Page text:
Proof: Let A be a sem. sec. adversary. For b=0,1: Wb := [ event that b’=1 ]. AdvSS[A,E] = | Pr[ W0 ] − Pr[ W1 ] | Chal. Adv. A m0 , m1 M : |m0| = |m1| b kK c mb ⊕ G(k) r{0,1}n b’ {0,1} The same holds for any predicate P for which you can construct m0,m1 efficiently.

80
**Proof: Let A be a sem. sec. adversary**

Proof: Let A be a sem. sec. adversary. For b=0,1: Wb := [ event that b’=1 ]. AdvSS[A,E] = | Pr[ W0 ] − Pr[ W1 ] | For b=0,1: Rb := [ event that b’=1 ] Chal. Adv. A m0 , m1 M : |m0| = |m1| b kK c mb ⊕ r r{0,1}n b’ {0,1} The same holds for any predicate P for which you can construct m0,m1 efficiently.

81
**Proof: Let A be a sem. sec. adversary**

Proof: Let A be a sem. sec. adversary. Claim 1: |Pr[R0] – Pr[R1]| = Claim 2: ∃B: |Pr[Wb] – Pr[Rb]| = ⇒ AdvSS[A,E] = |Pr[W0] – Pr[W1]| ≤ 2 ∙ AdvPRG[B,G] 1 Pr[W0] Pr[W1] Pr[Rb]

82
**Proof of claim 2: ∃B: |Pr[W0] – Pr[R0]| = AdvPRG[B,G] Algorithm B: AdvPRG[B,G] = **

y ∈ {0,1}n PRG adv. B (us) m0, m1 Adv. A (given) c m0⊕y b’ ∈ {0,1}

83
End of Segment

Similar presentations

OK

Dan Boneh Odds and ends Deterministic Encryption Online Cryptography Course Dan Boneh.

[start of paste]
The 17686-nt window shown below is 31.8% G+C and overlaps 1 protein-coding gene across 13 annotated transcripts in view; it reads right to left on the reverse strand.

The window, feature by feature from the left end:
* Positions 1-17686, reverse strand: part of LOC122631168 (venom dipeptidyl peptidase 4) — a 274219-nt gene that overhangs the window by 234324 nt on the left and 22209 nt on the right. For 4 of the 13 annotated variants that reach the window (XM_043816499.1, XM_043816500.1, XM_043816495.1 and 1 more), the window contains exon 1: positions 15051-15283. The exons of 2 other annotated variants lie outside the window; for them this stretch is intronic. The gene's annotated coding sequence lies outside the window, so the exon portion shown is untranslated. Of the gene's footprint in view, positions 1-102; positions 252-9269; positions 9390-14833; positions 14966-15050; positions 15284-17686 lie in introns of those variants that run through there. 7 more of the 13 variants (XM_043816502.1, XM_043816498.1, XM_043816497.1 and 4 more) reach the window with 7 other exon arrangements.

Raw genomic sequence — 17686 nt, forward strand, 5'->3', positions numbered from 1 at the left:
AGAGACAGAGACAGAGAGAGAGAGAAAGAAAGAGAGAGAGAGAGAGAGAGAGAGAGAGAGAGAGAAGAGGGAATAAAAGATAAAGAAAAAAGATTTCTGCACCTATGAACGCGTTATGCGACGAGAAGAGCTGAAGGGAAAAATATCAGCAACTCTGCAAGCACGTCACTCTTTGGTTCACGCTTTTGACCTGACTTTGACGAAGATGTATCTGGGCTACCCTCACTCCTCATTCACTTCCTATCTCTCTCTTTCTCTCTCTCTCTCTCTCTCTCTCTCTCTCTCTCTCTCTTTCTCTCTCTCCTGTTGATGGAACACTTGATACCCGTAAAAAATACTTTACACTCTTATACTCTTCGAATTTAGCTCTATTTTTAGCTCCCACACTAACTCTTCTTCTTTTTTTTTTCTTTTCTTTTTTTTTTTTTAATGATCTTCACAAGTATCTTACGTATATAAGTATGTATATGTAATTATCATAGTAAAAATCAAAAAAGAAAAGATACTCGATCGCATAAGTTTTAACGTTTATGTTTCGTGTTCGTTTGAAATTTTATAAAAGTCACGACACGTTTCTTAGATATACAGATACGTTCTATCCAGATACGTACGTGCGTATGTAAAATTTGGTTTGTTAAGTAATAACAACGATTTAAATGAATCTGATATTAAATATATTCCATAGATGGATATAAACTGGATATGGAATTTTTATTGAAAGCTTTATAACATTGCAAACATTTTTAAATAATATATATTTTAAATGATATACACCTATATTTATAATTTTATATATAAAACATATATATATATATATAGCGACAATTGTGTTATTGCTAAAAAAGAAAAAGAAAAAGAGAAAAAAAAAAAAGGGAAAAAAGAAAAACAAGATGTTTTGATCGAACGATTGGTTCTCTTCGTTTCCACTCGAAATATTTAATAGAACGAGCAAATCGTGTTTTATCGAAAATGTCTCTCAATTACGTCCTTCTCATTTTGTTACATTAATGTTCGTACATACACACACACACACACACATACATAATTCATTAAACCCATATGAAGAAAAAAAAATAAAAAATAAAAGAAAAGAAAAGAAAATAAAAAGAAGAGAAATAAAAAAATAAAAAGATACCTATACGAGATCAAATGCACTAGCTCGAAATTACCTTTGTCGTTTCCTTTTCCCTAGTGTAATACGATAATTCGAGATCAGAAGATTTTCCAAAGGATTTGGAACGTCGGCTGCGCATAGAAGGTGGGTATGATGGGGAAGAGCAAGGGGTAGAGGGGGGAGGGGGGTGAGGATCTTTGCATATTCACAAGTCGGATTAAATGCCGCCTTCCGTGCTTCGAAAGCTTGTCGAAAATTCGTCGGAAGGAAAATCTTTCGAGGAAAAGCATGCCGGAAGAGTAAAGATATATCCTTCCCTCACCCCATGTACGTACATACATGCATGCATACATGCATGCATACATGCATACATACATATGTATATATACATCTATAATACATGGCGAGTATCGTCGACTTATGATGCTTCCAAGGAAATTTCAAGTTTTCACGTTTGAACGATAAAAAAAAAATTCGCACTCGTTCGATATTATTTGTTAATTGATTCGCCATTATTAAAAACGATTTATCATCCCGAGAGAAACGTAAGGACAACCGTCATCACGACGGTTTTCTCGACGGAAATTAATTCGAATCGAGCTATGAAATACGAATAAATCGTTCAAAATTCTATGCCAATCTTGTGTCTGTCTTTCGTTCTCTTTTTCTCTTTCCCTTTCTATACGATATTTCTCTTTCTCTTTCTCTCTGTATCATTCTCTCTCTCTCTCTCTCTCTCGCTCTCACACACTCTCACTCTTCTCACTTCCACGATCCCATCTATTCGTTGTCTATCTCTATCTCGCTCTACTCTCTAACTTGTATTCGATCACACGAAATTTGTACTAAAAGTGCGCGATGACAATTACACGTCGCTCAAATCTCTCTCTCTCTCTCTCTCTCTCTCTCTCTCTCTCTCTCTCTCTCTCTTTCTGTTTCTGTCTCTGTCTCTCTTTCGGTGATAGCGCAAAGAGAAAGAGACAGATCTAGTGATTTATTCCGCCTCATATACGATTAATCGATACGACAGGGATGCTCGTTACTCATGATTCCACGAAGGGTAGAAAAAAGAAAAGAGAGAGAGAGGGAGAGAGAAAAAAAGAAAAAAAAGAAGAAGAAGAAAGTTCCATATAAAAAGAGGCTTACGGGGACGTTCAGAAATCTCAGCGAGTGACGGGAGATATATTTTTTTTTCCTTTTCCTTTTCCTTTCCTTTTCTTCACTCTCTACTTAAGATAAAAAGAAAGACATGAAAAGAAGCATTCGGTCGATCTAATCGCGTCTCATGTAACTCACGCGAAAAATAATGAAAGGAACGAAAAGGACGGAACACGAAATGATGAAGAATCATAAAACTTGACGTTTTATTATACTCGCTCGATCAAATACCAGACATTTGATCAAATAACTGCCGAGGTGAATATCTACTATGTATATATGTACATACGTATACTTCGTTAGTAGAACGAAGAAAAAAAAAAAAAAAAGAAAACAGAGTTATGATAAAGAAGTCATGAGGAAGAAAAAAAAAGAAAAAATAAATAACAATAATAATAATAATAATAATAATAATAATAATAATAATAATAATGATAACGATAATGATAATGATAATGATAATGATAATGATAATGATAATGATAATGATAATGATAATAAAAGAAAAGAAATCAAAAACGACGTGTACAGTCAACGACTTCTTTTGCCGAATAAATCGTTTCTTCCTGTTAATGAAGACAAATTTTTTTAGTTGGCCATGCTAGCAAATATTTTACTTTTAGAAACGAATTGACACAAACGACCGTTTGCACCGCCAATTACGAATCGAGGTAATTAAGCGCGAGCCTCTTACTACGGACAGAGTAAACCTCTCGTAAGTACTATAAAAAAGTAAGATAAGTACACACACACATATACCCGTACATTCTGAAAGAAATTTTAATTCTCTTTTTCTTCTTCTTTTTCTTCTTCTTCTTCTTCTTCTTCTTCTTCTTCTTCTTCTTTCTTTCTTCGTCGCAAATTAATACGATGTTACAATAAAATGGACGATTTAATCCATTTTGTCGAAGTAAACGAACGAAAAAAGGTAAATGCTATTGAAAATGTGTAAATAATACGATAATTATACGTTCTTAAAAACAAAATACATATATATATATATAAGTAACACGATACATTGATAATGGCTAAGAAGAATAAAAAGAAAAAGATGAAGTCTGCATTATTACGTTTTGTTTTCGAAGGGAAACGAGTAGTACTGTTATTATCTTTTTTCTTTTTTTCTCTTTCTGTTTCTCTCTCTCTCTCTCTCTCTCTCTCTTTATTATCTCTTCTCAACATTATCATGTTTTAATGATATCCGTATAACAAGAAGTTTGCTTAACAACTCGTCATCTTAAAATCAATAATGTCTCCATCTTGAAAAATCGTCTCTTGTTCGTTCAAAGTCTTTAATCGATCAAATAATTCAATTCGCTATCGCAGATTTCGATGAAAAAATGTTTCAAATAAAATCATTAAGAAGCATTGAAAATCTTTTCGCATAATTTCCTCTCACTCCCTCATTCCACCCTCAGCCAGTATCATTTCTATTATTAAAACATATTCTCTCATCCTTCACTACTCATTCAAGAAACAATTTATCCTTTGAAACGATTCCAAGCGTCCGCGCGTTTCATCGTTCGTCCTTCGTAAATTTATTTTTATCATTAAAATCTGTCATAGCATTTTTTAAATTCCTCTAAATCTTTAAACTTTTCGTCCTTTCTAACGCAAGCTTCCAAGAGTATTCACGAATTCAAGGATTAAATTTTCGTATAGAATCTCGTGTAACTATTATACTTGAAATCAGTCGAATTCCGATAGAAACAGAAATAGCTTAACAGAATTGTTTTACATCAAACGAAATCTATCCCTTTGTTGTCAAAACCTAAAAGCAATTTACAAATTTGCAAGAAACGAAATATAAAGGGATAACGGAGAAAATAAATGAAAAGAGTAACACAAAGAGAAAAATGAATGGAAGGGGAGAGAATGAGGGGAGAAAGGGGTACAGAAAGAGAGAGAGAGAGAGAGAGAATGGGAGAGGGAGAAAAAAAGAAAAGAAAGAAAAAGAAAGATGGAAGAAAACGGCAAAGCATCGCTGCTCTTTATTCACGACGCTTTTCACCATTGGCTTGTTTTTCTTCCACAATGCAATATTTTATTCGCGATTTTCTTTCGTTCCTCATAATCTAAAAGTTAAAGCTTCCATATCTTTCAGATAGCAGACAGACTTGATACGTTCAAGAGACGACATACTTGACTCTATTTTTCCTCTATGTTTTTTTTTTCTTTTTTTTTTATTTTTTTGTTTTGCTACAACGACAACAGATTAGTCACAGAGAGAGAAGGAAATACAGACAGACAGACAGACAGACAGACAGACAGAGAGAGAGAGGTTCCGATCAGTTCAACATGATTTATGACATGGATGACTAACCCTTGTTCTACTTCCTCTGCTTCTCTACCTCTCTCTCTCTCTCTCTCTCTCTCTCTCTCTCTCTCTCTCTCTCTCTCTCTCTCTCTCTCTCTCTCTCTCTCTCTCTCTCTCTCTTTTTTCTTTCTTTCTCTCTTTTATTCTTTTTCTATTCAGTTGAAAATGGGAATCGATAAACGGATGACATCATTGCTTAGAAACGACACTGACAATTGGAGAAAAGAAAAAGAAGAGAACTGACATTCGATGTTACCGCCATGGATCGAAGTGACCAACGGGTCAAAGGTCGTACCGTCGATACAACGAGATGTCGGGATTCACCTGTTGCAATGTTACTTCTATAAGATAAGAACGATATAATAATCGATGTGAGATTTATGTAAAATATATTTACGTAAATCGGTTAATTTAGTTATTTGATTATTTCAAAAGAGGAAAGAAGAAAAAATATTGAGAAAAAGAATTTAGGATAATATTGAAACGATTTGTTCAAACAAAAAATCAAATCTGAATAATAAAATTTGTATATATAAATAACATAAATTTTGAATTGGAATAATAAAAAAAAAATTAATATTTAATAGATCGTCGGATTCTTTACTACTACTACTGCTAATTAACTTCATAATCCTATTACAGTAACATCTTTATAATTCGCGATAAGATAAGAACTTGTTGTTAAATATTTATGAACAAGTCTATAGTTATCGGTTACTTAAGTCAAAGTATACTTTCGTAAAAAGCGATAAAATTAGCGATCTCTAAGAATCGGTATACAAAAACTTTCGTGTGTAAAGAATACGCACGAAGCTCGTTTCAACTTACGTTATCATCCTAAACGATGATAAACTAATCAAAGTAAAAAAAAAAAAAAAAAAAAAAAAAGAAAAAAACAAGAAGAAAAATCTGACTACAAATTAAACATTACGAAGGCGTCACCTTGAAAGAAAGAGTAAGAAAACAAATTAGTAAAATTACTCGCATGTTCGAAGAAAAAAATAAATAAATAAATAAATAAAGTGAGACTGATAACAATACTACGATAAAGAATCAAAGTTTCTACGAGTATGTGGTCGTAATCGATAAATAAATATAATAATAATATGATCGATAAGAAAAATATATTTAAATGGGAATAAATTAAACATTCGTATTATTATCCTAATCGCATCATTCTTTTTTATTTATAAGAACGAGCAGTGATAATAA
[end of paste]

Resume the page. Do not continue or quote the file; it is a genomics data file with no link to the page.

Dan Boneh Odds and ends Deterministic Encryption Online Cryptography Course Dan Boneh.

© 2018 SlidePlayer.com Inc.

All rights reserved.

To ensure the functioning of the site, we use **cookies**. We share information about your activities on the site with our partners and Google partners: social networks and companies engaged in advertising and web analytics. For more information, see the Privacy Policy and Google Privacy & Terms.
Your consent to our cookies if you continue to use this website.

Ads by Google

Ppt on road accidents statistics Ppt on sustainable development goals Download ppt on transportation in animals and plants Ppt on environmental sanitation Ppt on job evaluation point Ppt on effect of global warming on weather for 2nd Time management for kids ppt on batteries Ppt on waves tides and ocean currents map Ppt on 3 r's of environment Ppt on organic led